The album literally inhabits the space where the “real” world and the magical world meet. The album title Trollebotn is named after a wild untamed area of Norway where trolls & mountain giants live. This album was recorded by a who’s who in the Norwegian underground drone rock community including Tore Bøe (Origami Republika founder), Kai Mikalsen (Kobi), Kjell Runar Jenssen (Motorpsycho, Del), Kjell Øyvind Braaten (Varde, Ehwaz), Kjell-Olav Jørgensen (Salvatore), & Bjarne Larsen (Salvatore). Out of all the participants, I am only familiar with Kobi. If the rest of the collaborators are anything like Kobi, and from what I hear on this disc they are, then I would assume that the sounds that they make on their own would be intriguing too. This disc was recorded on an island in a lake that looks down on the actual physical and magical, Trollebotn. Through musical alchemy, the magic and wonder of the place has been transformed into stunning, drone-ing, floating sounds.
I listened to this record for many weeks before even bothering to open the CD case. I was so entranced by the sound I felt little need to find out what it was about. I don’t speak Norwegian so all I did was listen to Rune Flaten’s melodious, woodsy voice. When I finally opened up the CD case I was pleasantly surprised that each song had a brief explanation of what each song was about. Despite sounding like Can or Faust on Quaaludes (this is meant as a compliment) most, if not all these songs are very old.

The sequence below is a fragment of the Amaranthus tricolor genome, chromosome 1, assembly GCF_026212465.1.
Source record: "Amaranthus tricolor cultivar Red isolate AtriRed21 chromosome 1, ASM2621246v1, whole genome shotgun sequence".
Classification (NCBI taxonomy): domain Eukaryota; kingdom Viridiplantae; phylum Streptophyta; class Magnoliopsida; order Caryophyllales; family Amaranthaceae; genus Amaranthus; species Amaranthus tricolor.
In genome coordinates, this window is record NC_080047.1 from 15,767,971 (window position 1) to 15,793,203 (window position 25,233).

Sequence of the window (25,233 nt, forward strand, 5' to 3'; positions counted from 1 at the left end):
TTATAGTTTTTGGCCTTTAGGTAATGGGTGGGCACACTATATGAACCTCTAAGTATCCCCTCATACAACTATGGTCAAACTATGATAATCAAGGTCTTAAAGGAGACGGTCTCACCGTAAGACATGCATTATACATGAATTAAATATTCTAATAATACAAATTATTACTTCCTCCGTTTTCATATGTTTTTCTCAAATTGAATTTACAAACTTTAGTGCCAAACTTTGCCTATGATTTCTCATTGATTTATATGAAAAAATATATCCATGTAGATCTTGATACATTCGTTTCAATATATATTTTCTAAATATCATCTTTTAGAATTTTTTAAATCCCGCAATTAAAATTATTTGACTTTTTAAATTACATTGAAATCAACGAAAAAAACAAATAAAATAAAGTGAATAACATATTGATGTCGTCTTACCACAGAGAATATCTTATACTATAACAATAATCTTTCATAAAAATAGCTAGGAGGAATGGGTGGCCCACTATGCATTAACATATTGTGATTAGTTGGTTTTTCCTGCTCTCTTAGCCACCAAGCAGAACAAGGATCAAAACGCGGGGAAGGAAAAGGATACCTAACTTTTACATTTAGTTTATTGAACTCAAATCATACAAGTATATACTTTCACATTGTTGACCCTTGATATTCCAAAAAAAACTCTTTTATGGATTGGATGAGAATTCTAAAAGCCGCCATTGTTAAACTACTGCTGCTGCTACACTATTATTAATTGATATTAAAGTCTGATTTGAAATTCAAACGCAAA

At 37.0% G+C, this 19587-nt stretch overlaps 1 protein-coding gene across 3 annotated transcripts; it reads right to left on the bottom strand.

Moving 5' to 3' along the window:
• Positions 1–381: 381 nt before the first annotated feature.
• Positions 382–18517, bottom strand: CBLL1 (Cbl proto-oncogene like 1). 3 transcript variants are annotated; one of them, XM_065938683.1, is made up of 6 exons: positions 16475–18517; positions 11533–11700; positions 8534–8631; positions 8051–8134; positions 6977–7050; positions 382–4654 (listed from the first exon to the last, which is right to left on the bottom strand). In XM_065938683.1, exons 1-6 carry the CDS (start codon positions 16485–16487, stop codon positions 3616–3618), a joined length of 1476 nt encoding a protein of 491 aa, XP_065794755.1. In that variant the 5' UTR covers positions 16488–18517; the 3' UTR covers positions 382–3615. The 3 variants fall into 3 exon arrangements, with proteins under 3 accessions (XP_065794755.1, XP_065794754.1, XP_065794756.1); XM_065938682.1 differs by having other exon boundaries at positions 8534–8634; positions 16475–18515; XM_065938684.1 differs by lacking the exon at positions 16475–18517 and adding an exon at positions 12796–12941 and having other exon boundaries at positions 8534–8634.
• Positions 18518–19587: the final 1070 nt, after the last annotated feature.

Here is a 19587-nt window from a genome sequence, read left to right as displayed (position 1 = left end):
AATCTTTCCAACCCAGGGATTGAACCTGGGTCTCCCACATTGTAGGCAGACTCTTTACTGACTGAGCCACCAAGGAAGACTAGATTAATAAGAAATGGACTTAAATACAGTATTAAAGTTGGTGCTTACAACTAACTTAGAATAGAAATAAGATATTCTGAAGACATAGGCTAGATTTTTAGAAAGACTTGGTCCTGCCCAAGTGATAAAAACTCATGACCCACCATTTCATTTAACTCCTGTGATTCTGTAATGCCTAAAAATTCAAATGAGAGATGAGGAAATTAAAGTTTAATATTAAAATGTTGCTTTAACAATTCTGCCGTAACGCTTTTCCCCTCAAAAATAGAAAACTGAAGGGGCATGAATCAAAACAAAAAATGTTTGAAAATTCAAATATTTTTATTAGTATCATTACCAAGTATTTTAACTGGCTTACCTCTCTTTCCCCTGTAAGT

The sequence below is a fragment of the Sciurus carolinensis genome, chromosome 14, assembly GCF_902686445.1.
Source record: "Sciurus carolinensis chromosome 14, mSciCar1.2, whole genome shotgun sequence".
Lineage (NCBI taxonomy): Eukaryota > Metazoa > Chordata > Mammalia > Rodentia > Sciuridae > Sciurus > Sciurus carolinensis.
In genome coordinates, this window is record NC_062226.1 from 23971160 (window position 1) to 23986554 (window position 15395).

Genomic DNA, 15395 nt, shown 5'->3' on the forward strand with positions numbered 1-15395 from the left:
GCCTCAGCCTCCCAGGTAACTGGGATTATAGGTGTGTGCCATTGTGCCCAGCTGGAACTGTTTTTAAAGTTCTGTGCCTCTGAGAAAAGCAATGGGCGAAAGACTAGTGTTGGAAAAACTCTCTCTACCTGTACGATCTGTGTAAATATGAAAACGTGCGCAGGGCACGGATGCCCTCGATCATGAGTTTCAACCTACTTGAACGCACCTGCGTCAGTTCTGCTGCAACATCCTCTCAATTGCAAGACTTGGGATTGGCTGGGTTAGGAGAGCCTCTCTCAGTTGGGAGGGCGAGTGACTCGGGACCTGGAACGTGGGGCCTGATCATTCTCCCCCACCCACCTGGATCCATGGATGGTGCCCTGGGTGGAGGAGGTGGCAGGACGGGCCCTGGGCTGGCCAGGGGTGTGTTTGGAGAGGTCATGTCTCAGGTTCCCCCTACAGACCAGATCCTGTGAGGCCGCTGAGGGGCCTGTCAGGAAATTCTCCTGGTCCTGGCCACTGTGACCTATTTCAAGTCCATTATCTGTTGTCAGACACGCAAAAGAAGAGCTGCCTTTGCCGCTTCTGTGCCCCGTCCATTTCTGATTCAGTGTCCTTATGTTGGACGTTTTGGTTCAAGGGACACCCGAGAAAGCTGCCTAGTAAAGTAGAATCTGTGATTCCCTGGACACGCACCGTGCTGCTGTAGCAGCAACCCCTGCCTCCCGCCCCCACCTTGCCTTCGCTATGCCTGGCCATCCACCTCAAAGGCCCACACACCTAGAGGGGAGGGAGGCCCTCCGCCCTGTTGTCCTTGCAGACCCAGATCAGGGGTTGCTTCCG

The first song “Anne sit Heime” features Rune's amazing vocals, a sad whistle or flute, a slowly unfolding strummed guitar, and minimalist percussion. It tells the tale of a mother singing to her son, about his father’s journey to go fight the Mountain Giants. The mother finally breaks down telling the son that his father can not return unless the son helps him back. The intensity of the song slowly builds as the drumming gets tighter and quicker. By the end, it is almost sounding like Slint or at least the dense part of the For Carnation.
Fjellmannjenta apparently is a bit of a dirty ditty. Like all great dirty folk songs, it sounds like the song is about nothing but sweet, innocent farmer's daughters. Well the song is about a farmer’s daughter, but she is making a pass at her chosen one, according to the liner notes, “with her skirt around her neck.” While I enjoyed the song on a pure sonic level, finding out the meaning of the words to the song is like reading the explicit verses in the Song of Solomon in church. It is deliciously wicked.
Fra Guro Heddelid needs no translation for one to know it is a sad, sad song. What sounds like a bagpipe drone, or an accordion, moans slow and low. There are bells, cymbals fills, and other unspecified clatter. All the while, Rune sings the lament of a woman who married for money not love. Her children surround her as she describes her self as a dying, once beautiful, tree beside a beautiful river.
Som Lidi Baere Lauv is full of impending doom. The drum beats have a thicker, more ominous feel which counters with a high pitch but low drone. Simultaneously, the vocals seem fall from the sky to the earth, like tears rolling down a cheek or a droplet of water falling from a waterfall. The song ends actually with the sound of water.
Throughout this whole disc, the magic of the place where it was recorded can be felt and heard. A very special recording, it is both ancient and modern. This record is a bridge between the “Real” world and the magic one. In this place and on this record they co-exist beautifully. (Silber) (Dan Cohoon)